Read The Great Books

A Curated Guide for Autodidacts

Learning Ancient Greek and Latin

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While not essential to reading the books on this list (we only suggest English translations here), learning ancient Greek and Latin has many pragmatic benefits and opens up a world of classical literature.

A highly-recommended series of books on self-learning ancient Greek are the three books of the "Reading Greek" series first published by the Joint Association of Classical Teachers in 1978. They are designed to be read in order: starting with 1 Text and Vocabulary, followed by 2 Grammar and Exercises, and finally 3 An Independent Study Guide.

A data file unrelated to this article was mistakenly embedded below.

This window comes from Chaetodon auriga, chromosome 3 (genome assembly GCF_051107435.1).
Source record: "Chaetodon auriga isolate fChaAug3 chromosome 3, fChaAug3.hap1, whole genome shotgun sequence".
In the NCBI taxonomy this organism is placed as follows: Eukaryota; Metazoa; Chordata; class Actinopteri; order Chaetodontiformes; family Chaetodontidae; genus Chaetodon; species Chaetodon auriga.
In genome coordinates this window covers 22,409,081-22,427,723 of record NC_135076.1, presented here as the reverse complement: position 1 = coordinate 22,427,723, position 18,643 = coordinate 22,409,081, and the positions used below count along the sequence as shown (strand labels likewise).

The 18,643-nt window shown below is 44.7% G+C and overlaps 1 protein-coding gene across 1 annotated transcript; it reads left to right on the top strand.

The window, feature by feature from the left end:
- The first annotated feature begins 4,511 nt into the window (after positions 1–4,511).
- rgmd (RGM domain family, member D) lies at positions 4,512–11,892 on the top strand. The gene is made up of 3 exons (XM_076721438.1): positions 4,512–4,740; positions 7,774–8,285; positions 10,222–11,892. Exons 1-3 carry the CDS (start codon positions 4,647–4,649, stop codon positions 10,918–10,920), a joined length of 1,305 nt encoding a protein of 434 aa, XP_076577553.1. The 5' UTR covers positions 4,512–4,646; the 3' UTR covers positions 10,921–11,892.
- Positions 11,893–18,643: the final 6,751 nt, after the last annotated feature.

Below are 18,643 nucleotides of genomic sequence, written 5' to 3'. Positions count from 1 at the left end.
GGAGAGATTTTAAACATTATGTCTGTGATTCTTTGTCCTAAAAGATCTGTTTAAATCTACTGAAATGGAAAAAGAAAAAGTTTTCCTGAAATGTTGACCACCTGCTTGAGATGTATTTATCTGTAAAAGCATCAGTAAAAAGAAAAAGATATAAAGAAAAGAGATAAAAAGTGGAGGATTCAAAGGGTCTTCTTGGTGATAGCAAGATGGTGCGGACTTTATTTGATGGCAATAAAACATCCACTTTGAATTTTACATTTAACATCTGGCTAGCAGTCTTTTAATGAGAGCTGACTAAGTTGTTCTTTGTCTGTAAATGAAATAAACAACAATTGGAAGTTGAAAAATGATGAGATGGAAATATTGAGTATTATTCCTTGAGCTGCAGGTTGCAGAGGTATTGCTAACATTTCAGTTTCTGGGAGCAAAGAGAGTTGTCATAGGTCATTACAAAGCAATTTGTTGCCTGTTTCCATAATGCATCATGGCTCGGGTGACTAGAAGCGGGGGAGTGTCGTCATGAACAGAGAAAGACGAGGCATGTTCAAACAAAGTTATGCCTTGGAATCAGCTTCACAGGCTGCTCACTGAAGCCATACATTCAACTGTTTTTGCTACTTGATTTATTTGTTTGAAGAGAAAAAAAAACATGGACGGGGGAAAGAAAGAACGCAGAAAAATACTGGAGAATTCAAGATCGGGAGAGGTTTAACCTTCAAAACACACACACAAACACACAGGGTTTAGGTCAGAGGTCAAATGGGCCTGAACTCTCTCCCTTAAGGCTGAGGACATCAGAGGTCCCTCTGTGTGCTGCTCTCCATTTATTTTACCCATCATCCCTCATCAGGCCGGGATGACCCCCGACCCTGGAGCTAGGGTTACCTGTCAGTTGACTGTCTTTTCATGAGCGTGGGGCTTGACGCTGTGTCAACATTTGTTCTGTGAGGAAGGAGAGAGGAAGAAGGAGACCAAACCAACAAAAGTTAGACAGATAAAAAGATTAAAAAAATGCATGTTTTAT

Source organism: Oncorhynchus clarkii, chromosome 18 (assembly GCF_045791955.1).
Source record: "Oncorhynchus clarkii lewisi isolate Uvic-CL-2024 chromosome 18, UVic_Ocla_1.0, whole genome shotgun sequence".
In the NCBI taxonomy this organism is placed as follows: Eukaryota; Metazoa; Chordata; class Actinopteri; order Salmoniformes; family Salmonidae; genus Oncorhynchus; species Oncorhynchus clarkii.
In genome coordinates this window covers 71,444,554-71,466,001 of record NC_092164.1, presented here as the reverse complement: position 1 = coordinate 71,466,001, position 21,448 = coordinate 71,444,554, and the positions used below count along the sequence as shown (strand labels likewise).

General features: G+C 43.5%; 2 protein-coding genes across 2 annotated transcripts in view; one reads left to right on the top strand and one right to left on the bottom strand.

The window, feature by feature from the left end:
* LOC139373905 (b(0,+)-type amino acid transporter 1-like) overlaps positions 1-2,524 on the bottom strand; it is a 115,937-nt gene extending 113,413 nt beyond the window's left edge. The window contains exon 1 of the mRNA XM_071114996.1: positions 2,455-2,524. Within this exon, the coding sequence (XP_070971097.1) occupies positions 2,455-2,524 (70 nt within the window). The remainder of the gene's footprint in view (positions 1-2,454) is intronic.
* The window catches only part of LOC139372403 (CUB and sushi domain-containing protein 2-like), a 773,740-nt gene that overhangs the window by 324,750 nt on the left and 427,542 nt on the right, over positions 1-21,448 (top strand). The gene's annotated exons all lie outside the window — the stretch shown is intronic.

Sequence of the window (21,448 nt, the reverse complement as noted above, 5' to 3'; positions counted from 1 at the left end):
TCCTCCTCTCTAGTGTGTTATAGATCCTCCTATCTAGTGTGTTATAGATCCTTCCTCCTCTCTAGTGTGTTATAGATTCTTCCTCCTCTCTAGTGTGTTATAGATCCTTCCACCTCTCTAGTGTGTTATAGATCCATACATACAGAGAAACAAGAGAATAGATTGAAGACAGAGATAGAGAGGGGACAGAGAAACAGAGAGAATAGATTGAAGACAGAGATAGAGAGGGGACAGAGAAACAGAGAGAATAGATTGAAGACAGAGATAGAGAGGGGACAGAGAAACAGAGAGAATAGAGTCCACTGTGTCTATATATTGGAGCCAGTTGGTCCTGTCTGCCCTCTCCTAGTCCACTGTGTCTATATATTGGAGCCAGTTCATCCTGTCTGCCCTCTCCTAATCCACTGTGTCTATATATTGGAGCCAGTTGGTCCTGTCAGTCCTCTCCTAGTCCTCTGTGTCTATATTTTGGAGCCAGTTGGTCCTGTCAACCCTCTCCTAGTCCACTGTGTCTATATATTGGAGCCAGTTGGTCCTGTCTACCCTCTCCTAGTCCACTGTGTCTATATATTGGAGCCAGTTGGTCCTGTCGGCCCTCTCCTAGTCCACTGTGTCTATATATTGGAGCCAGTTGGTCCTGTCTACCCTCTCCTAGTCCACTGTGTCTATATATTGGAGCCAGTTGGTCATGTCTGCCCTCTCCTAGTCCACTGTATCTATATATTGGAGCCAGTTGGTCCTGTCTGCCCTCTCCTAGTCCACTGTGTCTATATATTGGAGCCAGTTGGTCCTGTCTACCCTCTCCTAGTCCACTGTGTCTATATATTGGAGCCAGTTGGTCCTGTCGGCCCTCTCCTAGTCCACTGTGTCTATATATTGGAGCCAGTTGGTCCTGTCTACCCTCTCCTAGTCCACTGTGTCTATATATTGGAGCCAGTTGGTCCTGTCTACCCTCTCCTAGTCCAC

Many of the negative reviews online find the Reading Greek series to be poorly organized in the older editions and recommend Mastronarde's 4 Introduction to Attic Greek as an alternative. However, the newer editions of Reading Greek seem to be better organized. The biggest difference is that the emphasis of Reading Greek seems to be more on reading than grammar, while Mastronarde's book emphasizes the grammar more.

For a beginner learning Latin, nothing beats Hans ├śrberg's Lingua Latina Per Se Illvstrata series. It starts you off reading Latin from simple sentences and builds up to fairly complex ones; enough to follow along with many original Latin texts. It consists of two parts to be read in order: 5 Familia Romana and 6 Roma Aeterna.